How hybrid teams are coordinating when to be in the office

Hybrid teams need to decide which days are best to work from the office. In this post, we look at how teams are coordinating their office time to maximise impact.

How hybrid teams are coordinating when to be in the office

Hybrid working is not just about staying home sometimes. Today's hybrid models allow people to choose when they work, how they work, and where they work from. People have more flexibility today than ever before, so how do we ensure there is always some structure in the workplace?

Many people now get to structure their own day to suit their preferred work style. This flexibility opens the doors of opportunity to go for a lunchtime run, spend time with the kids after school, or work from the local coffee shop for a change of scenery.

While the freedom of choice brings the benefits of health and wellbeing, it has impacted people's ability to plan their work around their colleagues and key stakeholders in the office.

Employees may be working smarter, but companies are working harder to keep everybody on the same page. We've put together an easy system to make hybrid work as smooth as possible for people at all levels of every organisation.

How Are Teams Adapting To Hybrid Work?

Work from home has taught us that teams can be effective wherever they are, as long as there is clear communication with definitive boundaries and easy access to support when it's needed.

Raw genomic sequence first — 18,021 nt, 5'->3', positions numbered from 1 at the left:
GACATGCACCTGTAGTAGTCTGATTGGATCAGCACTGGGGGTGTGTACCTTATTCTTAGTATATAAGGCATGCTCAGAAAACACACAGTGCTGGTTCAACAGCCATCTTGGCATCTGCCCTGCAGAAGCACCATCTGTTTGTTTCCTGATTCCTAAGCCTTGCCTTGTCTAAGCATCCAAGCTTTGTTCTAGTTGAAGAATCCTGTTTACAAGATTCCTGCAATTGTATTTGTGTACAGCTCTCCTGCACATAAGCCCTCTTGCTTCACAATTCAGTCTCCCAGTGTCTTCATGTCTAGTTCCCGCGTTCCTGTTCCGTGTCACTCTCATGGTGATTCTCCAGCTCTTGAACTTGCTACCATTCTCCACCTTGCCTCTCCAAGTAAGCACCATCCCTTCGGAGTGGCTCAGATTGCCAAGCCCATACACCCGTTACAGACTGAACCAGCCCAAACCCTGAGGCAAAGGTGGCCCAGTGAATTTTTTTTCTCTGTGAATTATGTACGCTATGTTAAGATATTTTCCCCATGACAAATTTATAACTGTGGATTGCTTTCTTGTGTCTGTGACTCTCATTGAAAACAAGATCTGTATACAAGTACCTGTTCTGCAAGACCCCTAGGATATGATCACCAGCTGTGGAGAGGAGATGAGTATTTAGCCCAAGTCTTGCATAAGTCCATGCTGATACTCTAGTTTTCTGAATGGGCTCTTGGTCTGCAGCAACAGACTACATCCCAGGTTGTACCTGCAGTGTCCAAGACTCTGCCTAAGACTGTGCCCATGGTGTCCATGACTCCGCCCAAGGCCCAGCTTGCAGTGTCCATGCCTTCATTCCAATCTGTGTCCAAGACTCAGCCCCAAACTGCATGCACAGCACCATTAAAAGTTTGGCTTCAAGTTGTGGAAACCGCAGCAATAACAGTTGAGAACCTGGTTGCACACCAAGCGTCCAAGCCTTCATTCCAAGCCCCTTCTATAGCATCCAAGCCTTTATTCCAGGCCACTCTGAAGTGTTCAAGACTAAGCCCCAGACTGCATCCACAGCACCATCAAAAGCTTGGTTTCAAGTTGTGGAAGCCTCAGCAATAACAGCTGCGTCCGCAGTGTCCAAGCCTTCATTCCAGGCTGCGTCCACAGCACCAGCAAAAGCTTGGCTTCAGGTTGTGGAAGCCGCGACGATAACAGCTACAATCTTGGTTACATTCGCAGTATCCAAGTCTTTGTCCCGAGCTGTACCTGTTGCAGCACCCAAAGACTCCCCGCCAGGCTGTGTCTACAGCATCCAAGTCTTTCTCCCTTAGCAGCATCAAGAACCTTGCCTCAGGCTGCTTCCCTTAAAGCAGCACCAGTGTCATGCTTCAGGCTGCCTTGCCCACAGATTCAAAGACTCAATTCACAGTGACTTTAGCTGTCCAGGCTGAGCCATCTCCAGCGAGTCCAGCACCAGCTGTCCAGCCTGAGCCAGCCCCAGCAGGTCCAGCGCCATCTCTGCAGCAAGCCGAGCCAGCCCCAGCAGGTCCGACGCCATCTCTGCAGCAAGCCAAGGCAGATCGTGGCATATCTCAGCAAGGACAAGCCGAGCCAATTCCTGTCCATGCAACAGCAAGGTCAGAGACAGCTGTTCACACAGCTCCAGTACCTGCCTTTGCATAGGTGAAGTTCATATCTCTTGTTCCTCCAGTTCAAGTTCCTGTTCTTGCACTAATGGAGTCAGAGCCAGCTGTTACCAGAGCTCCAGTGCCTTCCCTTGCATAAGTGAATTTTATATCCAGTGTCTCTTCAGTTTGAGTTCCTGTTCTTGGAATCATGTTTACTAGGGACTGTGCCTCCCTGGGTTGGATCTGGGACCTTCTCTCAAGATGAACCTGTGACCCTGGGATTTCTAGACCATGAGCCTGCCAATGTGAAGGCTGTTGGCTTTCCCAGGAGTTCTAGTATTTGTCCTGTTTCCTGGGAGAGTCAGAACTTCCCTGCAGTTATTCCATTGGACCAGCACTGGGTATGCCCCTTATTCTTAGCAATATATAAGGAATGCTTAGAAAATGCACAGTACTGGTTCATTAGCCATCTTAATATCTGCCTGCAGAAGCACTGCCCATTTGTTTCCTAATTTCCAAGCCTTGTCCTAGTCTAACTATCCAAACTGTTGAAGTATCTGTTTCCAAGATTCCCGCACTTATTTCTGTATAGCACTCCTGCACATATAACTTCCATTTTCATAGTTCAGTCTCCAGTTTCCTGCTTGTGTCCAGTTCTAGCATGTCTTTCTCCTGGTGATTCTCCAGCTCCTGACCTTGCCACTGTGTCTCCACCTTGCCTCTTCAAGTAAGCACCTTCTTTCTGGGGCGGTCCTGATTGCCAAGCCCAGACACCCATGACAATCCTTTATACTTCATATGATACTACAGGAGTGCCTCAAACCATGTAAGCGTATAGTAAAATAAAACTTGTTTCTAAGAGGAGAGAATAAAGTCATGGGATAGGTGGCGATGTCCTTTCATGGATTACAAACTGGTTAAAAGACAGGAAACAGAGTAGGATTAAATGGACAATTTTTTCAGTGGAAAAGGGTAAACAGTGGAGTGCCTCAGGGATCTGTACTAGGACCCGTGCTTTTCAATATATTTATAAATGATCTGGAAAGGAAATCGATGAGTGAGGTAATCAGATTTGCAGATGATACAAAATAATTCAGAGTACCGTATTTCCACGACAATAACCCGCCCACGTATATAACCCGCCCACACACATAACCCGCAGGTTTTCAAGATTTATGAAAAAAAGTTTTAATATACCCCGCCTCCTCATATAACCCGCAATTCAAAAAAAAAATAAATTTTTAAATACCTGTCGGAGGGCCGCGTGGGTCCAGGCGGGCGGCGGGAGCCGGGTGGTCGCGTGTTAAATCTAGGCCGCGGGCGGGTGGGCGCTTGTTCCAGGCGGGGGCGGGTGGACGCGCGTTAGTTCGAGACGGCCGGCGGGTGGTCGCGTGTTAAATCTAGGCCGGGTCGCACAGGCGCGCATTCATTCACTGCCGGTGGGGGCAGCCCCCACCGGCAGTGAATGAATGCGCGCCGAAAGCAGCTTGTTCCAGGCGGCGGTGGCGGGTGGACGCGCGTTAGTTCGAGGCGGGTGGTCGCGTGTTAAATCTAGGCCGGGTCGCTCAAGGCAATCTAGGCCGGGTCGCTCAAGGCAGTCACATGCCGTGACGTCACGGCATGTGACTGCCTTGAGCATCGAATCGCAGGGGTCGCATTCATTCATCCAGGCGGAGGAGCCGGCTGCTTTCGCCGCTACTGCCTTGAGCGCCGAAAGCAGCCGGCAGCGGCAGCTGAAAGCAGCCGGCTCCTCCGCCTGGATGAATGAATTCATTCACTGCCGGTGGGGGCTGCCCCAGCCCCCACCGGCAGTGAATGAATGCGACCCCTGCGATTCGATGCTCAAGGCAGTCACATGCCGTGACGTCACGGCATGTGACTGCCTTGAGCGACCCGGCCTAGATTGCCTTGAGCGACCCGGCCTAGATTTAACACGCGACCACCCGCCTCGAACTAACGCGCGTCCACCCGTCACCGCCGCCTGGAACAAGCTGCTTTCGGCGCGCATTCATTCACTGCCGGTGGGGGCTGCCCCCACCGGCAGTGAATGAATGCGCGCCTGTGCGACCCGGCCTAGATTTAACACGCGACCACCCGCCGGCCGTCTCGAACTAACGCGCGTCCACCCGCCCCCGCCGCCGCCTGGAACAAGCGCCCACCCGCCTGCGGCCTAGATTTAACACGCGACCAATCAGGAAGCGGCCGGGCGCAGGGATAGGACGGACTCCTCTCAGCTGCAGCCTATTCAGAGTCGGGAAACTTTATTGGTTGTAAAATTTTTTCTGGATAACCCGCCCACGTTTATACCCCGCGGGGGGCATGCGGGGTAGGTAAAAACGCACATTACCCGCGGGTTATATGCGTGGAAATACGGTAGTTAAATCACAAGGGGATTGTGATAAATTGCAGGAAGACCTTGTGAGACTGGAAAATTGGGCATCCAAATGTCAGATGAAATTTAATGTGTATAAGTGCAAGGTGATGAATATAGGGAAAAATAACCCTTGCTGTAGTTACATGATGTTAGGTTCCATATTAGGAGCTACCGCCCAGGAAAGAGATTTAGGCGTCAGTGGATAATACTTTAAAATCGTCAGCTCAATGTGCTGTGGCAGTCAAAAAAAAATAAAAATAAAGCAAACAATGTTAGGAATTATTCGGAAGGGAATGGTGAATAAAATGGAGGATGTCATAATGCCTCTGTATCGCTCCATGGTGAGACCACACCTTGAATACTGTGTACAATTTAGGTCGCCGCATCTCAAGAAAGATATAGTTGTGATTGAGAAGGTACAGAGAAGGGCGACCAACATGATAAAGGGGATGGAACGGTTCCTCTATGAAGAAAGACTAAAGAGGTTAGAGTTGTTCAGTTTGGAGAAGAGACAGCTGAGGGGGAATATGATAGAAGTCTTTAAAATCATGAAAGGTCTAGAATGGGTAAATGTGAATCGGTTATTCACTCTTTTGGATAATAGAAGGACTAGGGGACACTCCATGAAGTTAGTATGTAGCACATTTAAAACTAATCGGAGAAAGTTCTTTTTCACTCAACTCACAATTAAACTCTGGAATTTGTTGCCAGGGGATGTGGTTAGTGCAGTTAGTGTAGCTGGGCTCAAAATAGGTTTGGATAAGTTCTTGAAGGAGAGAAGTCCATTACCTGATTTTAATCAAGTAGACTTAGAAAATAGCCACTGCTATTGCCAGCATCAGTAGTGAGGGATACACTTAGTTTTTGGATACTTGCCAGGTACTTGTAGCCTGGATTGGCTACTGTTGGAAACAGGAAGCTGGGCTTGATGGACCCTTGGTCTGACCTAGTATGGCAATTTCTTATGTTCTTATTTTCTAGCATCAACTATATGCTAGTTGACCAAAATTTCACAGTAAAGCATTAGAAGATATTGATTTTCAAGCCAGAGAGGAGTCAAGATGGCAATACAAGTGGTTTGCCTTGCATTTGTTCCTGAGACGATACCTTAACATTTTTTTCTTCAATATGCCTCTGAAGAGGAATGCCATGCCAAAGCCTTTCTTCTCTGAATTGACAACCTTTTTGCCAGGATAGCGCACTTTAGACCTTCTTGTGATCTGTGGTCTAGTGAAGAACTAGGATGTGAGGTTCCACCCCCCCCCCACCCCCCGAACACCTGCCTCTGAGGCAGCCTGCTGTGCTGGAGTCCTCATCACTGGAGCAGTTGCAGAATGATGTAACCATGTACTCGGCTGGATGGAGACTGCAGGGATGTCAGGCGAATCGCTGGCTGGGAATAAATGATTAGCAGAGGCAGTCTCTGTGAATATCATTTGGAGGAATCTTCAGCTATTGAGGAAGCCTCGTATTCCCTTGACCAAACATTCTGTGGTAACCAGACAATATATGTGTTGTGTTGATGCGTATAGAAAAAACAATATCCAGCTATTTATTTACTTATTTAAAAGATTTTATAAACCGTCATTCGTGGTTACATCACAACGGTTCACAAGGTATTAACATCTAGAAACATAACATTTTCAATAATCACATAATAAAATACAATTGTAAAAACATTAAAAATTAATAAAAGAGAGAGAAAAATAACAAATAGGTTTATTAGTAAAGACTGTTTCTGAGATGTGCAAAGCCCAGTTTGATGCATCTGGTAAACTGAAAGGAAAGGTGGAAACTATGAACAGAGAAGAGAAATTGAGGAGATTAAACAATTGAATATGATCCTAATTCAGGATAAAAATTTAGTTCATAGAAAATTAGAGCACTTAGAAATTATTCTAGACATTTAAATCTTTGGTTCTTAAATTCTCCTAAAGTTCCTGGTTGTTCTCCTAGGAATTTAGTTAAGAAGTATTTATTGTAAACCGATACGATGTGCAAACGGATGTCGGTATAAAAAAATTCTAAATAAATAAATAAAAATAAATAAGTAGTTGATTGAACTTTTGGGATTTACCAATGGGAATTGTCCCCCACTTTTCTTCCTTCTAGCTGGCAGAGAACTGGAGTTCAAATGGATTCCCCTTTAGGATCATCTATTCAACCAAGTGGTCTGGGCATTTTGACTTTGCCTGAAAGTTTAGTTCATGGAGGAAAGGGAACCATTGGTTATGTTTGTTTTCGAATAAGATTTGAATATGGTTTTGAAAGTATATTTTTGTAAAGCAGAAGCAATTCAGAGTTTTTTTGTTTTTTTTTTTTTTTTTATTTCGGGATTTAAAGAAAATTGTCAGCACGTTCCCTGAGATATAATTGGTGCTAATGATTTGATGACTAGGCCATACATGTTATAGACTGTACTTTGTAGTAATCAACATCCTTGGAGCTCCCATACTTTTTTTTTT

People working in a group

Most teams are adapting to hybrid working in one of these three ways:

Teams Are Using The Office For Collaboration

Function plays a big role in team locations. Some people work quietly on their own projects to meet a common goal, while others need to bounce ideas around to get the best results.

Teams are coordinating when they come into the office so that key people are in the office at the same time for maximum productivity. Once the collaboration needs are filled, they can then work from anywhere to complete the work in their own space.

Teams Are Planning Their Work Tasks According To Their Location

Some tasks are easier to do from the office. Teams who work to a fixed location schedule are deciding their work content around when they're going to be in the office.

People are working on collaborative or interaction-heavy tasks from the office, and saving their independent more independent tasks for home. We're also seeing that teams are planning more sociable work for the office, like training.

The office has become a fantastic place for team building activities! Teams are getting together in the office to kickstart new projects with a high-energy boost, which is leading to greater productivity and increased motivation.

Managers and team leaders are using office days to improve training and development. Bringing the team into the office is also ideal for encouraging active networking, nurturing company culture, or offering people a well-deserved treat for good work done.

The Number One Issue Hybrid Teams Are Facing Is Coordinating When To Be In The Office

The classic Excel spreadsheet just doesn't work anymore. Flexibility brings chaos to the roster, so the more people come and go at their leisure, the more confusing it becomes to manage.

Scheduling hybrid work is a significant problem. The extra productivity that hybrid brings gets eroded by the extra work needed to coordinate location with others.

The bigger your business gets, the bigger the problem gets. People plan to come in on a certain day and hope the right person will also be there. Even if people co-ordinate when to be in, plans change and people aren't notified.